(this is the first part of my rather last minute response to the February Carnival of Aces.)
One of the many things that I’ve noticed about the ace community is: We like to make up words for things. Within the community, we have basically developed a specialized jargon for discussing our experiences, our relationships, and our lives. When I run ace 101 workshops, one of the first things I always do is a quick run-through of some of the common words we use.
Why is it that we do this? The reason is that the language we are given is insufficient to express our experiences. As we have overturned common paradigms about sexuality, we begin breaching new ideological ground that has never been covered before – and our language has not had time to catch up with that yet. As we gather and talk amongst ourselves, we find ourselves struggling to articulate our shared experiences – we see the same patterns cropping up again and again, and we begin forming concepts, but we do not yet have the words to express them.
In linguistics, we talk about “lexical gaps” which occur when a concept is recognized but a language lacks any word to describe it. This often occurs in translation, when a concept that has been recognized and named in the source language has no equivalent term in the target language; another common example is when a language has words for one concept “hot” but not another related concept like “cold”.
In our case, it happens when we have begun to build shared concepts out of our experiences, but don’t have any way to translate that into spoken language.
So what do we do? We fill those gaps.
One common way that lexical gaps can be filled is through “borrowing” from other languages. In this case, we borrow many terms straight from the jargons of other sexual orientations – terms like “sexual orientation”, “sexual attraction”, “coming out”, etc.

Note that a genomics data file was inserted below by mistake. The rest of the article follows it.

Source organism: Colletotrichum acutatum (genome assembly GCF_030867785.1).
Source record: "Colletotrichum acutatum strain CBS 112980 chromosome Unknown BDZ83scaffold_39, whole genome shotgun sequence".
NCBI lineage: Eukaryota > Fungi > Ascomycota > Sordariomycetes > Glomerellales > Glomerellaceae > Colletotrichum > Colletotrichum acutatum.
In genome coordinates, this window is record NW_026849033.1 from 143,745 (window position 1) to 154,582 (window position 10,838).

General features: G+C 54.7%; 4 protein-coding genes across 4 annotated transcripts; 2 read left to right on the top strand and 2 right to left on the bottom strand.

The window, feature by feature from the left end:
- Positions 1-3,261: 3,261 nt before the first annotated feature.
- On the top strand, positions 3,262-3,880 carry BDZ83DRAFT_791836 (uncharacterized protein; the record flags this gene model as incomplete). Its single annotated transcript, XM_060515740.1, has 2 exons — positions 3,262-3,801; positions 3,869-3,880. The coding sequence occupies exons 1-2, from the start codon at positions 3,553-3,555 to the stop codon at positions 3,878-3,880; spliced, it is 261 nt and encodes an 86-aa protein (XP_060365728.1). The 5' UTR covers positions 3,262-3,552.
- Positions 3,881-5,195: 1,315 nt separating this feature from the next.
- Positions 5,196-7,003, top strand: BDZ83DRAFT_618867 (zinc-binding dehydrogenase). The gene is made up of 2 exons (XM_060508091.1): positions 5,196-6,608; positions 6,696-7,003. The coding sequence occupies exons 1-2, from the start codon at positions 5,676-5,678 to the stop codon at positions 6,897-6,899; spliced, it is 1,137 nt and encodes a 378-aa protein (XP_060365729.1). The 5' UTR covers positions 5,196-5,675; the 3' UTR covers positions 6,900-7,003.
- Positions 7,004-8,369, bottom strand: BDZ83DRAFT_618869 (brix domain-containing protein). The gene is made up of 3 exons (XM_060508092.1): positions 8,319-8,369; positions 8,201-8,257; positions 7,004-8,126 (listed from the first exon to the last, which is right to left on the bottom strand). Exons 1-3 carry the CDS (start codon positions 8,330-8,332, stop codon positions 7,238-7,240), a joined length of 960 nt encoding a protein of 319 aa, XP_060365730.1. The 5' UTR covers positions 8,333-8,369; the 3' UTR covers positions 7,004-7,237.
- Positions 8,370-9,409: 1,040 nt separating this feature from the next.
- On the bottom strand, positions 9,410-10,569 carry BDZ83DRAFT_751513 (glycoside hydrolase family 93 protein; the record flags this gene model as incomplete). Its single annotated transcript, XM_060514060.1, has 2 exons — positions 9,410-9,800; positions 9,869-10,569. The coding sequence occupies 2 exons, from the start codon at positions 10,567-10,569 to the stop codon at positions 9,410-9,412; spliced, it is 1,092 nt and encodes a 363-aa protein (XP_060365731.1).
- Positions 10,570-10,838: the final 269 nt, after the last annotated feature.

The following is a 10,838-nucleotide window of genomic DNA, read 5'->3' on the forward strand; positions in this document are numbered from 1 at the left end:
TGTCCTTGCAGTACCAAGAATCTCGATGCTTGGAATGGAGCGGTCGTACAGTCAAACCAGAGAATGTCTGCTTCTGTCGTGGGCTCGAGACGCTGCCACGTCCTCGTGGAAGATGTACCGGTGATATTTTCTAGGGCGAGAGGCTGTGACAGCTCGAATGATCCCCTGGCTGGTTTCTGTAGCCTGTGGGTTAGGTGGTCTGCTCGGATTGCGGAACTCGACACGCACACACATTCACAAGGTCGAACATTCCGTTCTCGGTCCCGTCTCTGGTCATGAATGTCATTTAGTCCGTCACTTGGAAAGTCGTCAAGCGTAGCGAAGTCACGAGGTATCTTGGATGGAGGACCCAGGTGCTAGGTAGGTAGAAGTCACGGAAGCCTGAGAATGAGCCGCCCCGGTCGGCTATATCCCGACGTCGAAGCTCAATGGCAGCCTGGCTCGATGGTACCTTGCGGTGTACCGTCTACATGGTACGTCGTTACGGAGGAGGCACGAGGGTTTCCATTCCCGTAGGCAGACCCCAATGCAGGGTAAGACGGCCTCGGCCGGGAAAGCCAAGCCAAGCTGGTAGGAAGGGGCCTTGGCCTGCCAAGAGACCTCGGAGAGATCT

Other times, we take existing words but redefine them slightly to suit our needs: for example the word “platonic”: Originally, this referred merely to nonsexual love, which could be both romantic or nonromantic. Over time though, it has come to mean not only nonsexual, but also nonromantic – a trend which is also seen outside the ace community too, but not as clearly. In turn, the ace community has also clarified “romantic” as an alternative to “sexual” – a shift which does not always translate directly back into common English, where romantic often has sexual overtones.
And other times, we make up new words entirely. There are many different ways to derive these: some, like “squish”, are created by extending metaphorical mappings behind other terms: If a romantic attraction is like being “crushed”, perhaps a platonic one is like being “squished”? Others are created by compounding other terms, like in “queerplatonic.” And still others are just pulled out of someone’s imagination and stick because there’s no clear alternative – as in cases like “Zucchini” and “OTJ”. These last ones tend to get replaced if suitable alternatives arise, but it’s noticeable that even rather silly terms can spread like wildfire when they fill a much needed gap.
for a description of one area where there are gaps that need to be filled, see Part 2: The ambiguity of “Friendship”.